In 1987, Alice Sargent, in an interview about her book The Androgynous Manager, said to the Washington Post, “Women in corporate America are bumping their heads on the glass ceiling.”
Just one year later, the phrase “glass ceiling”—popularized in the 1980s–was already starting to get broken.
In 1988, one year after Sargent’s famous statement, the movie Working Girl made it clear women were headed for the manager’s seat to stay. And gradually, in law, women have gained ground—starting in 1994, making up 12.9 percent of law firm partners in America, and making up 19.2 percent of law firm partners by 2009, reports Catalyst compiled data.
But instead of rendering the movie reference moot, these days, statistics only serve to remind women that they continue to rest on unequal standing in the working world.
Today, Melanie Griffith’s relationship with Sigourney Weaver is still quite common—the tumultuous professional bond between female managers and their female secretaries.
In 2009, law professor Felice Batlan asked 142 legal secretaries at larger law firms whether they preferred to work for male or female partners or associates. The secretaries surveyed were highly experienced, middle-aged women working at firms with more than 100 lawyers, reports Above The Law.
Although none of the secretaries impersonated their boss to sell and idea and impress Harrison Ford (we are assuming), legal secretaries preferred, at an alarming number, working for men over women.
In fact, 50 percent of survey respondents preferred working for men, specifically male law firm partners, and 47 percent reported no preference, reports ATL. So why did only 3 percent prefer working for female managers?
“I just feel that men are a little more flexible and less emotional than women. This could be because the female partners feel more pressure to perform,” said one respondent.
“Female attorneys are either mean because they’re trying to be like their male counterparts or too nice/too emotional because they can’t handle the stress. Either way, their attitude/lack of maturity somehow involves you being a punching bag,” responded another female legal secretary.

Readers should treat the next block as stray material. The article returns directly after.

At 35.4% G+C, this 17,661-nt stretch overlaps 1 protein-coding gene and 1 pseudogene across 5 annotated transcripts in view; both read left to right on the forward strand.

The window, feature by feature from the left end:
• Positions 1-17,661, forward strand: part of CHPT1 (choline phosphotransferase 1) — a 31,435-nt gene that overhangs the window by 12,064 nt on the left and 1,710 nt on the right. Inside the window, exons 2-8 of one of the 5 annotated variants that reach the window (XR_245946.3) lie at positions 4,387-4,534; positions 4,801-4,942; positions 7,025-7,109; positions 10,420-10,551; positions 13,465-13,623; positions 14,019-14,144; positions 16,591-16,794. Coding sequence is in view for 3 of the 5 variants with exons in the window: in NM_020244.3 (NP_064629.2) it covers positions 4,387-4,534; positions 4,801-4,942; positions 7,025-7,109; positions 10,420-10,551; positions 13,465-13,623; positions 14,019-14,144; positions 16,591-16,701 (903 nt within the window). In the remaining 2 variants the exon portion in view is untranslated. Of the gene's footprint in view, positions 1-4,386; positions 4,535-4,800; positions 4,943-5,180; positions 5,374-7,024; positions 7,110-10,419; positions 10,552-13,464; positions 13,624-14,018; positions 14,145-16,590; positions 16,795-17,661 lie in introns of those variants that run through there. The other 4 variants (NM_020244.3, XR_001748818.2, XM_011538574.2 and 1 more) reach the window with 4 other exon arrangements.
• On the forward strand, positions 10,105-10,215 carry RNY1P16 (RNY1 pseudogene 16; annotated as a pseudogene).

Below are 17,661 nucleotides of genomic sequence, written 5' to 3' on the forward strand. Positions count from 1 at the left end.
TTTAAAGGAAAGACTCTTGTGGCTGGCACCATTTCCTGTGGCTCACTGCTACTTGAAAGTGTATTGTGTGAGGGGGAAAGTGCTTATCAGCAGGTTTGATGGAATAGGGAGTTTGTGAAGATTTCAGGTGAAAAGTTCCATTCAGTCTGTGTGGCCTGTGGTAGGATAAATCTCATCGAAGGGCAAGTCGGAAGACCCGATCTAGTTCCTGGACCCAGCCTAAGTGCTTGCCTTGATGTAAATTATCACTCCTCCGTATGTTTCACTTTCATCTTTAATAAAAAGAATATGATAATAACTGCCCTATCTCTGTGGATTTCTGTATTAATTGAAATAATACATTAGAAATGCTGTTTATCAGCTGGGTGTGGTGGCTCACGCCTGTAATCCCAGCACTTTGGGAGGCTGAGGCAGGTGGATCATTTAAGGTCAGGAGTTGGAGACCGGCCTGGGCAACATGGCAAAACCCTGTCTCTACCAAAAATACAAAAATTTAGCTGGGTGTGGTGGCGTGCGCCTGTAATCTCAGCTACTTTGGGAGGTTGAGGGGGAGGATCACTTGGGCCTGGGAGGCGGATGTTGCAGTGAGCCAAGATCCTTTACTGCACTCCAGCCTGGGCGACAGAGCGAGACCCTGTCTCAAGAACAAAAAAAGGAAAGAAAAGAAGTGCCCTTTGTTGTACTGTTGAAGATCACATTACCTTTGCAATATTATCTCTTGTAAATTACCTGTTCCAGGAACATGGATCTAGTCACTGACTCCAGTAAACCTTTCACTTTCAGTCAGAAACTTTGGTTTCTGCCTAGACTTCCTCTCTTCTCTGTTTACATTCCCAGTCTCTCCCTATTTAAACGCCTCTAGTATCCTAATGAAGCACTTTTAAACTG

Unfortunately, these stereotypes are exactly what women managers everywhere fear and hope, in the future, to drive out.
Forbes recently interviewed a variety of powerful working women to dispel stereotypes about female managers.
“The notion that powerful women must be, lead and look like a man really aggravates Christine Lagarde, the managing director of the International Monetary Fund. In a video interview with Forbes she said–pumping her fist–she hates the idea that ‘you have to look like a businessman’” reports Jenna Goudreau in her Forbes article, “The 10 Worst Stereotypes About Powerful Women.”
The notion that women need not emulate men in the office to be successful there is not new. “You’re the first woman I’ve seen in one of these things that dresses like a woman, not like a woman thinks a man would dress if he was a woman,” Harrison Ford said poignantly in Working Girl.
Similarly, Secretary of State Hillary Clinton was criticized by the media when she teared up on the campaign trail, reports Forbes. Because Ms. Clinton is typically cool-headed and composed, this example seems to point to the fact that powerful women are held to higher standards when it comes to emotional expressiveness.
So why do these stereotypes exist?
That question may never be fully answered. But, what women managers can address is the methods to defeat these inaccurate descriptions of female leadership. Starting with their attitude toward their female secretaries.
Here’s a start.
Studies show that women perform better in teams than men because they possess the social sensitivity skills necessary to communicate and relate to others more effectively. Reading between the lines, emotional openness (and that does not mean crying at work) allows women to endear themselves to others in the workplace environment more readily.
So, when faced with condescending subordinates or an unfavorable secretary, harness that innate ability. Do what women do best, and tap into those social skills than make women exceptional managers.
Next, form sponsorship groups. As a female law firm partner, build relationships with your younger female associates. Among your legal staff, encourage networking and mentorship woman-to-woman.
Sylvia Ann Hewlett, founder and President of the Center, explains, “a sponsor is someone who advocates for my next promotion and speaks of your strengths and makes the case for your advancement in your absence,” in a study conducted by the Center for Work-Life Policy in collaboration with American Express and published by the Harvard Business Review.
For women to advance in the workplace, women must advocate for it first. That means, dispelling stereotypes that exist among one another about each other. You can start with improving that manager-legal secretary relationship.
Take a cliché, formulaic, legging-wearing cue from the last lines of an 80’s movie, which, incidentally, shows off a female manager’s perceptive and exceptional interpersonal skills.
Secretary: “Maybe now would be a good time for you to tell me what you expect of me.”
Manager: “I expect you to call me Tess. I don’t expect you to fetch me coffee unless you’re getting some for yourself….and the rest we’ll just make up as we go along, ok?”